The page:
Conservation easements are forever. Since the early 1970s, the Forest Society has used conservation easements to protect 130,000 acres of important forest lands, water resources, scenic vistas, wildlife habitat and agricultural resources.
Spring ephemeral is the term used for many of New Hampshire's wildflowers that show off in the spring and then move on to a different life cycle where they wither away back underground after going through a reproductive phase. The short definition is growing over a short amount of time.
To help the Easement Stewardship team monitor thousands of acres of conservation properties, the Volunteer Easement Monitoring Program (VEMP) was started in 2016. Since then, the program has been gradually expanding.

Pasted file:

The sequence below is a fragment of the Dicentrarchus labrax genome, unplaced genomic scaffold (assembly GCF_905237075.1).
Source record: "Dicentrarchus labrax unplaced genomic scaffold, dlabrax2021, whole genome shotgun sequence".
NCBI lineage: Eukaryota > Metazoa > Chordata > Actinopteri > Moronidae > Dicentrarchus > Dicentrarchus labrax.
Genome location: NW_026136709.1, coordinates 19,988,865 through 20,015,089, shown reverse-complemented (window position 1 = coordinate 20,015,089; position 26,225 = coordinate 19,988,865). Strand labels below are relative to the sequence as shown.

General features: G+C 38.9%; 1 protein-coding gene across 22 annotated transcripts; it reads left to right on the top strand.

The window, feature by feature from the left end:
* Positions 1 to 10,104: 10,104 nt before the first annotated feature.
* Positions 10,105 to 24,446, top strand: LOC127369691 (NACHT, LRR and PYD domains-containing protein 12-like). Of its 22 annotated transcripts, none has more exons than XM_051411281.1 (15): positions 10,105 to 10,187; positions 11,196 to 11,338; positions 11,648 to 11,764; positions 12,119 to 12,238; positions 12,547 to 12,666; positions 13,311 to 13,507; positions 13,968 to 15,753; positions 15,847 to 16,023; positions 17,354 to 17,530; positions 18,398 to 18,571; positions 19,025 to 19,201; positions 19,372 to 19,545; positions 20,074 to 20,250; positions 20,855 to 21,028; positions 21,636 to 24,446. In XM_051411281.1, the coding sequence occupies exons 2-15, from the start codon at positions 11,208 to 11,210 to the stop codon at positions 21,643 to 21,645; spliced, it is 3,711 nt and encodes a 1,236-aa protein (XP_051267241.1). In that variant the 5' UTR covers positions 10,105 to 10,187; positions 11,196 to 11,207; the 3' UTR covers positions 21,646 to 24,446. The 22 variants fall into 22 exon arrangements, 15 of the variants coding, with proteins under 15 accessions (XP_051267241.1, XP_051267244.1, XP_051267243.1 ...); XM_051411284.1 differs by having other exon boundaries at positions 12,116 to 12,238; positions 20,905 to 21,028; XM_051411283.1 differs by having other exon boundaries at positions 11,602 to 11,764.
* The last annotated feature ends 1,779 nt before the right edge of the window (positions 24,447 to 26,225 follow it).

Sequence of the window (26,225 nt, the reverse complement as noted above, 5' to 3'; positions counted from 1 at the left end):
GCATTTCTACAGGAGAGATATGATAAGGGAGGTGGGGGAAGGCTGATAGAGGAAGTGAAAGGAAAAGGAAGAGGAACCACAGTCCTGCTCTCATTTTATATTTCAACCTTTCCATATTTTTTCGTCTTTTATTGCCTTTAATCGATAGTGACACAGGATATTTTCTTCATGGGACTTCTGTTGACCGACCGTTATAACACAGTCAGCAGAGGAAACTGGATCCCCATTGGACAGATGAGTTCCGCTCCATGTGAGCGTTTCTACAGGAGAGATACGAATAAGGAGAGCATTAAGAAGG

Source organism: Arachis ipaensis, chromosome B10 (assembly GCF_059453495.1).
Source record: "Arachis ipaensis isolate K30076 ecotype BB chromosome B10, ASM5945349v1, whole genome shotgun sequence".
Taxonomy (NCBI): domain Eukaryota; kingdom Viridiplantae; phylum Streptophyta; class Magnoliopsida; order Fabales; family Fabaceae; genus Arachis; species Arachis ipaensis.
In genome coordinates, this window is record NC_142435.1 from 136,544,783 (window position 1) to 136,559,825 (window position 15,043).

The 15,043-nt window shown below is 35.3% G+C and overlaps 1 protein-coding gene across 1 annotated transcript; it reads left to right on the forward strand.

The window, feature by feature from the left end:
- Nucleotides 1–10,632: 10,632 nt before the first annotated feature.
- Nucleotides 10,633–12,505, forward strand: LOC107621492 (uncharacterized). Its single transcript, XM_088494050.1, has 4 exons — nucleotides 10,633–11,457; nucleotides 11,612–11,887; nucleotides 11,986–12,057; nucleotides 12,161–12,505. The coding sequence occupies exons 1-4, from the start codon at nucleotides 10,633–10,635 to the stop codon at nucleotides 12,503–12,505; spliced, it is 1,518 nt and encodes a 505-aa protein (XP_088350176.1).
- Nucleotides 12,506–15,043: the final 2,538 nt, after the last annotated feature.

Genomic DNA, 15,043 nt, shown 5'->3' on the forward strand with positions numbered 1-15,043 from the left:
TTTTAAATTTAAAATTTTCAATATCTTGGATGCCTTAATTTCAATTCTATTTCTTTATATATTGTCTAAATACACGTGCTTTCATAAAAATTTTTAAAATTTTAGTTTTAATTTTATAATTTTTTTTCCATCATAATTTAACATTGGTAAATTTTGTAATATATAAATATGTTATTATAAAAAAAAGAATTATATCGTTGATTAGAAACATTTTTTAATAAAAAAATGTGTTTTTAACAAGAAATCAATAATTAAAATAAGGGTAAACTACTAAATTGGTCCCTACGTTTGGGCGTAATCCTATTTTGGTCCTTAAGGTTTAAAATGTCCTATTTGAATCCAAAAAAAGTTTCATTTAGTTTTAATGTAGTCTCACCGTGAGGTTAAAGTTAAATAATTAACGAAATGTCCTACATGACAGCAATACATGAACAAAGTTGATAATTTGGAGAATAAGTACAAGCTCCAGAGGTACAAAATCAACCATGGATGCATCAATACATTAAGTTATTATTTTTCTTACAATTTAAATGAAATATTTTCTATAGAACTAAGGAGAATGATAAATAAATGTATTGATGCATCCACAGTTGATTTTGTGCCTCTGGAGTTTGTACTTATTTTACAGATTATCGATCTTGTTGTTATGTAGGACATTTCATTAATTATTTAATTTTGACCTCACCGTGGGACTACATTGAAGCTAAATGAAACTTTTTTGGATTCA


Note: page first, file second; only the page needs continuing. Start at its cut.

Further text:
When you imagine a forest that is full of wildlife, you may imagine a forest that consists of really old and large trees. However, the largest diversity of wildlife will be found in dense thickets with trees no older than ten years old!
New Hampshire is a pretty cool place. There are mountains, rivers, lakes, oceans, and a lot of trees. NH is over 80% forested (83% currently as measured by USDA Forest Service), but it hasn’t always been that way.
To many, summer in New Hampshire means local produce. It starts early with the sweetest strawberries, then just-right tomatoes, followed by pick-your-own blueberries, and finishing up with crisp corn on the cob before Autumn begins.
Summertime is always quite busy for the Forest Society’s Easement Stewardship staff--it's the time of year when we are out in the field monitoring many of the more than 700 conservation easements held by the Forest Society on land owned by others. This summer we have had quite a few changes in ou